There’s a move away from traditional fare as French chefs embrace more vegetables and healthier options. We spied many vegetable based menus. Main course choices with a large lump of protein dominating the plate, accompanied by a rich heavy sauce, seem passé. Often the food almost danced across our plates in a riotous symphony of colour and textures.

There’s no doubt that you don’t have to spend a fortune to eat fresh exciting food. Look out for prix fixe menus offered at lunch time when you can dine at a fraction of the price of the á al carte dinner. What you must do is your homework, as we did, travelling with reservations already made, or addresses and contact numbers for recommended restaurants. Otherwise you’re likely to join the throngs eating very mediocre food in tourist traps in city centres.

The standout experience we enjoyed in Paris was Sunday lunch at Le Train Bleu. This very authentic French brasserie has perched above the main entrance to the busy Gare de Lyon since 1901. It is a Belle Epoque gem, complete with lashings of gilt and velvet, and very recently authentically restored and renovated. A bar, waiting lounges and the large restaurant are reached via a grand staircase, sweeping up from the station’s main platform. Forty one large tableaux, painted in oil, decorate the walls and ceiling - representing trains, railways and destinations.

It is also known for the parade of famous French personalities like Coco Chanel, Brigitte Bardot, Salvador Dali and Jean Cocteau who were regular diners last century. In 1971 Le Train Bleu was declared a historic monument so travellers will be able to capture the grandeur of a former era of travel forever.

The restaurant menu is filled with French classic dishes, as that is what everyone heads there for. At almost all the tables the choice seemed to be either the aromatic leg of roast lamb, carved on a silver trolley or genuine steak tartare mixed by nimble waiters. Both dishes were dealt to tableside. (I was reminded of the hilarious scene in a movie where actor Rowan Atkinson as Mr Bean dines at Le Train Bleu, orders that very same tartare and then fills his pockets with the raw mixture that he finds so distasteful.)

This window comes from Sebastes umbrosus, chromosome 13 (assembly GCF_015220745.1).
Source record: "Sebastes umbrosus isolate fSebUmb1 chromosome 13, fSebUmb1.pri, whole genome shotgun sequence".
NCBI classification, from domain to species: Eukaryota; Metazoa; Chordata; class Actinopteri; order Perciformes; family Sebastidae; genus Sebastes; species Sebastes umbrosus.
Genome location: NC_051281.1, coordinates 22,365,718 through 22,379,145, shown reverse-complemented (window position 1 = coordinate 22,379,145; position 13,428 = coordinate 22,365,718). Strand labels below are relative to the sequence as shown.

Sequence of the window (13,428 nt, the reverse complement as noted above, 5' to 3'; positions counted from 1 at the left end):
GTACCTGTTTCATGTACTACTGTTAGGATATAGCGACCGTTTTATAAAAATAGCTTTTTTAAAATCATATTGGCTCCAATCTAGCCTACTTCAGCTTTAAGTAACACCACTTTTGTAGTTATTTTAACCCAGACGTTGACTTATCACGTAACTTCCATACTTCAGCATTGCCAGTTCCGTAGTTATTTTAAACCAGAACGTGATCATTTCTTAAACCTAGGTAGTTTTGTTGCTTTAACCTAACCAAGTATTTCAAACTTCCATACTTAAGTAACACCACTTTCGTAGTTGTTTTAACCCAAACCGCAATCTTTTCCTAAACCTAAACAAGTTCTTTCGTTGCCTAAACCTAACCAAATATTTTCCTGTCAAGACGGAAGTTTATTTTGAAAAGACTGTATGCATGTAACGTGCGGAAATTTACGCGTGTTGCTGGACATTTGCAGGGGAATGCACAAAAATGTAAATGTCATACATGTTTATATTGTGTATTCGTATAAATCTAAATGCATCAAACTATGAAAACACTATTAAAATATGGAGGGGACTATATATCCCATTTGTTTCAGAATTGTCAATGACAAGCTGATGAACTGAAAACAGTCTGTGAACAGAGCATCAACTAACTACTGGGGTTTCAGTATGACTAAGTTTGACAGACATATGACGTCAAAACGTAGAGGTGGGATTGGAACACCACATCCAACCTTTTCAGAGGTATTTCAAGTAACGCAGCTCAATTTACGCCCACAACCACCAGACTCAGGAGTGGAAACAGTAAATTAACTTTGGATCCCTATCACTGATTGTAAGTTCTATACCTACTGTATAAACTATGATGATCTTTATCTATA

Prices were high but we chose to eat one of those aforementioned bargains; a prix fixe special menu of eggs Florentine, a fish main course, rum baba for dessert, and a half bottle of wine each. All delicious.

16 December 2014


Munching on freshly picked sweet strawberries, sipping fruity ciders made from locally grown apples, dipping crusty bread into sweet golden olive oil, exploring a unique wild mushroom farm and tasting some of New Zealand’s best pinot noir and chardonnay under the shade of leafy green trees overlooking the vines. Sound idyllic? It was.

A visit to the Moutere Valley, about half an hour’s drive from the city of sunny Nelson had me so entranced I wanted to stay there forever.

We don’t have to live in our major towns or cities to feast on fine fare and enjoy the company of creative and productive people. I discovered a wonderful sense of community, one where everyone with goodies to offer has banded together to form the Moutere Artisans Trail. There‘s much to see and taste, enhanced by several studios displaying classy art, all in a tiny region you could almost cover with a picnic rug.

The area is defined by the Moutere Highway running in a loop from the Richmond Plains back down to rejoin the coastal highway, and up the peaceful valley along Neudorf Road. The area is steeped in history as the township was settled in 1843 by German immigrants who called the new township they built Sarau. Renamed Upper Moutere in the First World War, the township boasts New Zealand’s oldest pub local pub, Moutere Inn, which has operated on the same site in some of the original building for more than 150 years. It still has a real village feel.

In the main street, local cook Joanne Costar presides over her store in the Old Post Office to provide locals with freshly baked goodies, amazing freshly made jams and preserves made on site and all manner of locally artisan produce and craft. Several wineries, some providing snacks and meals, have been established in the fertile soils of valleys and hills around the quaint village, joining the artists who have been attracted to live and work in an area that has tranquillity and amazing clear light.